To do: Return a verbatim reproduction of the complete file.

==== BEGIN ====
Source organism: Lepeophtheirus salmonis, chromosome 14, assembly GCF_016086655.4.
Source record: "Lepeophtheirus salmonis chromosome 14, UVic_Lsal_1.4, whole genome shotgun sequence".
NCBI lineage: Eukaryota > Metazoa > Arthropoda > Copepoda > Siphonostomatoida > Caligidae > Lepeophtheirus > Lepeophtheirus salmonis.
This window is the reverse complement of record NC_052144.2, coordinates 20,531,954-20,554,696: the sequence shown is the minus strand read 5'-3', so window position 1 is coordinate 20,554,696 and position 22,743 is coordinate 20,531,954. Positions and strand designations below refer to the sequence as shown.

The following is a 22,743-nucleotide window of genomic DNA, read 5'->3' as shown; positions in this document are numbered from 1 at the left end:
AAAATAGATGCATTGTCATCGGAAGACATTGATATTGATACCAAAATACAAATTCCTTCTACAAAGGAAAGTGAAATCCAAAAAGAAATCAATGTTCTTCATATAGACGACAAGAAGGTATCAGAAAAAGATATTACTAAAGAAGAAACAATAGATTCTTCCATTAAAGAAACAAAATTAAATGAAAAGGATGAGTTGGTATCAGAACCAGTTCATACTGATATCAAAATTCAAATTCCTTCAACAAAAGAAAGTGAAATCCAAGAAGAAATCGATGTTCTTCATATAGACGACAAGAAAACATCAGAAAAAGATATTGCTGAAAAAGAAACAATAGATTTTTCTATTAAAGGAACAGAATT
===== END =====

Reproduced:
Source organism: Lepeophtheirus salmonis, chromosome 14, assembly GCF_016086655.4.
Source record: "Lepeophtheirus salmonis chromosome 14, UVic_Lsal_1.4, whole genome shotgun sequence".
NCBI lineage: Eukaryota > Metazoa > Arthropoda > Copepoda > Siphonostomatoida > Caligidae > Lepeophtheirus > Lepeophtheirus salmonis.
This window is the reverse complement of record NC_052144.2, coordinates 20,531,954-20,554,696: the sequence shown is the minus strand read 5'-3', so window position 1 is coordinate 20,554,696 and position 22,743 is coordinate 20,531,954. Positions and strand designations below refer to the sequence as shown.

The following is a 22,743-nucleotide window of genomic DNA, read 5'->3' as shown; positions in this document are numbered from 1 at the left end:
AAAATAGATGCATTGTCATCGGAAGACATTGATATTGATACCAAAATACAAATTCCTTCTACAAAGGAAAGTGAAATCCAAAAAGAAATCAATGTTCTTCATATAGACGACAAGAAGGTATCAGAAAAAGATATTACTAAAGAAGAAACAATAGATTCTTCCATTAAAGAAACAAAATTAAATGAAAAGGATGAGTTGGTATCAGAACCAGTTCATACTGATATCAAAATTCAAATTCCTTCAACAAAAGAAAGTGAAATCCAAGAAGAAATCGATGTTCTTCATATAGACGACAAGAAAACATCAGAAAAAGATATTGCTGAAAAAGAAACAATAGATTTTTCTATTAAAGGAACAGAATT